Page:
Another student, requesting not to be named, recalled how teaching suffered even with experience faculty-members because they were unused to the online format. That left a learning deficit. “We were unable to understand most of the concepts and the doubt-clearing sessions are often not satisfactory,” the student said.

‘Internship turned virtual’

With the change in medium, the course work has undergone changes as well.

First, the delay in starting the semester has resulted in parts of the courses getting docked, confirmed students from across institutions, including IIMs. Courses which required field vis-its have been dropped.

To retain quality and rigour, institutes are now coming up with alternatives. “To re-introduce the element of class interaction, our teachers hold pop-quizzes at the start of each class. These are mostly based on the last class or case studies discussed the day before,” explained Yadav. “It keeps us on our toes.”

Summer internships, a crucial part of the curriculum, were allowed in a work-from-home model by the All India Council for Technical Education (AICTE). But even internships underwent changes, often losing critical learning aspects.

Rajat Saha MBA student at IIM-A Edit“My internship was turned into a virtual one after the COVID-19 out-break. The project work that required primary data collection was tweaked to fit the online system,” said Rajat Saha, a second-year student at IIM-Ahmedabad. “We had to rely on public data to do it when the first-hand col-lection of data adds to the credibility of the project.”

Online exams

In keeping with the new academic calendar, B-Schools conducted semester exams online too. However, the lack of digital infrastructure required for a remotely-proctored exam had to be compensated with a change in the exam pattern.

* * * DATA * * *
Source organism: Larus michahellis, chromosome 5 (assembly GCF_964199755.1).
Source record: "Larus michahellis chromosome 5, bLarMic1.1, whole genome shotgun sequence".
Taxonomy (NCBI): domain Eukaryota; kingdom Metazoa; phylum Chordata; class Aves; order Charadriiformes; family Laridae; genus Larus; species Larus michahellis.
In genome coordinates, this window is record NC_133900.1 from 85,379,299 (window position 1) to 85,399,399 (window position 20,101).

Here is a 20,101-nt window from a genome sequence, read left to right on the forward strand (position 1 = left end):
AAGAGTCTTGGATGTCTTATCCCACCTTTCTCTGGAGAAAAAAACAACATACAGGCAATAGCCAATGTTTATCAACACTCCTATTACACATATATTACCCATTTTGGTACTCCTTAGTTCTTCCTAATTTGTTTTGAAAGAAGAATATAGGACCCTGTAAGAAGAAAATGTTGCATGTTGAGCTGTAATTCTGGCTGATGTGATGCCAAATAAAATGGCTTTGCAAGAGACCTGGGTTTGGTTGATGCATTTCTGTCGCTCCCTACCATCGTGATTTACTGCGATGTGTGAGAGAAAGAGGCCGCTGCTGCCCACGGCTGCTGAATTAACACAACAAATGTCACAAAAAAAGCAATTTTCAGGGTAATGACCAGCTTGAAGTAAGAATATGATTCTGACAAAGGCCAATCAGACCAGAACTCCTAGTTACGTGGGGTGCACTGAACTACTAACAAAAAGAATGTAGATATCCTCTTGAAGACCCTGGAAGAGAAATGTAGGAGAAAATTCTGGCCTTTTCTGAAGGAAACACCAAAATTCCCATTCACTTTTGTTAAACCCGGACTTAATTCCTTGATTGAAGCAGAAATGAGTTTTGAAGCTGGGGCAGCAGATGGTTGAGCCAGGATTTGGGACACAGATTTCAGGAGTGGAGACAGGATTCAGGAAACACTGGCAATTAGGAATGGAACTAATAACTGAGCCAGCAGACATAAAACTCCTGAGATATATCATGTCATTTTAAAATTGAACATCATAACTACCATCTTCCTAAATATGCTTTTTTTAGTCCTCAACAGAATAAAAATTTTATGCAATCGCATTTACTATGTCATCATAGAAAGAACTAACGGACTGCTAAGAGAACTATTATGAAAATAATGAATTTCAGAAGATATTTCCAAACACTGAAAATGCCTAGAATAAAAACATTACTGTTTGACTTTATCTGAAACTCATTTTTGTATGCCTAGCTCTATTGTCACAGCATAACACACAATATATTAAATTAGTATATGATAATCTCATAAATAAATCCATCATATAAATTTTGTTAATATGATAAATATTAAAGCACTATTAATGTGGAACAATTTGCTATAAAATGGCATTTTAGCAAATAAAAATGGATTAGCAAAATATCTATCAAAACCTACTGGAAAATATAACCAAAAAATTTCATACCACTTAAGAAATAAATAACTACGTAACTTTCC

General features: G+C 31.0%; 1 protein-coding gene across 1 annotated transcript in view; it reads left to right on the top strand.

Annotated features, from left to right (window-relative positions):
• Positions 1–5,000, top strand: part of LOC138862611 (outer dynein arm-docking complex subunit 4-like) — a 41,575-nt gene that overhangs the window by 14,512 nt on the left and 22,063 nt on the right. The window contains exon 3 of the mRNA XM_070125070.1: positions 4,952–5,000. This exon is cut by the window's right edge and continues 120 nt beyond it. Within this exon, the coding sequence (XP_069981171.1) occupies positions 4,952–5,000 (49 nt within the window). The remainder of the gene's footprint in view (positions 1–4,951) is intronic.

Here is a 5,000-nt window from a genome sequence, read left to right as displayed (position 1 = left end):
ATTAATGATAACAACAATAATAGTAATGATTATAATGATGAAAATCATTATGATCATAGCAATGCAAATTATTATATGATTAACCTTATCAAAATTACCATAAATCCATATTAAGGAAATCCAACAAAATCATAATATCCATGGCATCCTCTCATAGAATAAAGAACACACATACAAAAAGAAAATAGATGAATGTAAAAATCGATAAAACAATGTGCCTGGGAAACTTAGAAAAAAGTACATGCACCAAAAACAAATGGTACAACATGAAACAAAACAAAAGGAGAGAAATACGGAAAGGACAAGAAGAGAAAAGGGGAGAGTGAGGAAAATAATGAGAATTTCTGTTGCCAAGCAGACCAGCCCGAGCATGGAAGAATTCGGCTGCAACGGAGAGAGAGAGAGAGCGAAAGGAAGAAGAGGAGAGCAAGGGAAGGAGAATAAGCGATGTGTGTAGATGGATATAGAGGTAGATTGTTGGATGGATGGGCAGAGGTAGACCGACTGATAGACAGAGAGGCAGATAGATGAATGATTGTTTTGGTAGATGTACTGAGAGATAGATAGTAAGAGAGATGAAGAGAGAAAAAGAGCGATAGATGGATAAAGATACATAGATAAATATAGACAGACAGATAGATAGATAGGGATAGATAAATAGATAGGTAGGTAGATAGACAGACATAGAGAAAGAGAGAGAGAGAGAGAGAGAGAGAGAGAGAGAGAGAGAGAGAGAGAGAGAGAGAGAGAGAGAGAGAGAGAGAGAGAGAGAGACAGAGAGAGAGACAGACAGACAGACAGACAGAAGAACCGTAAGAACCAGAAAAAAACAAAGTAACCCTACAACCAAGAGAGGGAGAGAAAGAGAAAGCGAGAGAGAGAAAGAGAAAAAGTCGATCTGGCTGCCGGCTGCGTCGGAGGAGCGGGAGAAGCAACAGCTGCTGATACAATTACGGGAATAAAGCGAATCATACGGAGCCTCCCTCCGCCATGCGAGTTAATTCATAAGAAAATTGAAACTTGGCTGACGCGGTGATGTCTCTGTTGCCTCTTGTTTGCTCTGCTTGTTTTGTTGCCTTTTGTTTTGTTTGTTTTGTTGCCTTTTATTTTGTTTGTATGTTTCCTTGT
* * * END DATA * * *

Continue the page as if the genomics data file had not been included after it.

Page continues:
“For now, we are conducting only open-book exams and have put extra efforts into holding them online,” said Harivansh Chaturvedi, director, BIMTECH. “We have introduced more application-based questions which will ensure that the students develop analytical skills,” Chaturvedi added.

The institutes are also opting for assignment-based evaluation.

“Since our focus is on continuous learning and feedback, there have been more project submissions and real-time feedback sharing between faculty and students in the past few months,” said Ashutosh Dutt, teacher at MICA. “Evaluation is online with electronic invigilation and strict adherence to standards of professional conduct in online exams.”

For standalone private institutions offering Post Graduate Diploma in Management (PGDM), the loss of fee revenue has made remotely-proctored exams difficult.

“We aim to provide the best possible facilities to our students, but the restrictions on fee collection have impacted our decision on investing in exam software. Vendors are looking to make a profit in these uncertain times. They are asking for Rs. 30-35 lakh for something which was available for Rs .6-7 lakh before COVID-19,” Chaturvedi explained. When teachers struggled with online classes in the early days, new laptops were issued to them to improve and standardise audio and video quality.

In May, AICTE directed all technical education institutions to not charge fees until the nationwide lockdown is lifted.